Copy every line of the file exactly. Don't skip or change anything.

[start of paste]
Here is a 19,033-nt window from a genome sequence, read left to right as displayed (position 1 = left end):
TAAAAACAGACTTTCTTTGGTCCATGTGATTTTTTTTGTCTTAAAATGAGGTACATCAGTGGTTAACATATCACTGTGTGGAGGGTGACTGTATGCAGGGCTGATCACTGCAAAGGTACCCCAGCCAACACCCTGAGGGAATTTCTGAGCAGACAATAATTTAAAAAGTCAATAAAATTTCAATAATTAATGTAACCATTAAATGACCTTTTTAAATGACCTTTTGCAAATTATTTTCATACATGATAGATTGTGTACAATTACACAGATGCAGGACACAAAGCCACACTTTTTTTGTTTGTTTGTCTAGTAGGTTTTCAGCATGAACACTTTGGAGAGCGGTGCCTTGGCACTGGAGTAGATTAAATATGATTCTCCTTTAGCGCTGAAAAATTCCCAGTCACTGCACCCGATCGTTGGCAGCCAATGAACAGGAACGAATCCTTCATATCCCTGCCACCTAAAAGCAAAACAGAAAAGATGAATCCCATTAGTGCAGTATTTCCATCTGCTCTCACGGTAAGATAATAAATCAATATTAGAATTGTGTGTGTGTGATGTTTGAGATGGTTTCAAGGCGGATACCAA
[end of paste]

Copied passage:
Here is a 19,033-nt window from a genome sequence, read left to right as displayed (position 1 = left end):
TAAAAACAGACTTTCTTTGGTCCATGTGATTTTTTTTGTCTTAAAATGAGGTACATCAGTGGTTAACATATCACTGTGTGGAGGGTGACTGTATGCAGGGCTGATCACTGCAAAGGTACCCCAGCCAACACCCTGAGGGAATTTCTGAGCAGACAATAATTTAAAAAGTCAATAAAATTTCAATAATTAATGTAACCATTAAATGACCTTTTTAAATGACCTTTTGCAAATTATTTTCATACATGATAGATTGTGTACAATTACACAGATGCAGGACACAAAGCCACACTTTTTTTGTTTGTTTGTCTAGTAGGTTTTCAGCATGAACACTTTGGAGAGCGGTGCCTTGGCACTGGAGTAGATTAAATATGATTCTCCTTTAGCGCTGAAAAATTCCCAGTCACTGCACCCGATCGTTGGCAGCCAATGAACAGGAACGAATCCTTCATATCCCTGCCACCTAAAAGCAAAACAGAAAAGATGAATCCCATTAGTGCAGTATTTCCATCTGCTCTCACGGTAAGATAATAAATCAATATTAGAATTGTGTGTGTGTGATGTTTGAGATGGTTTCAAGGCGGATACCAA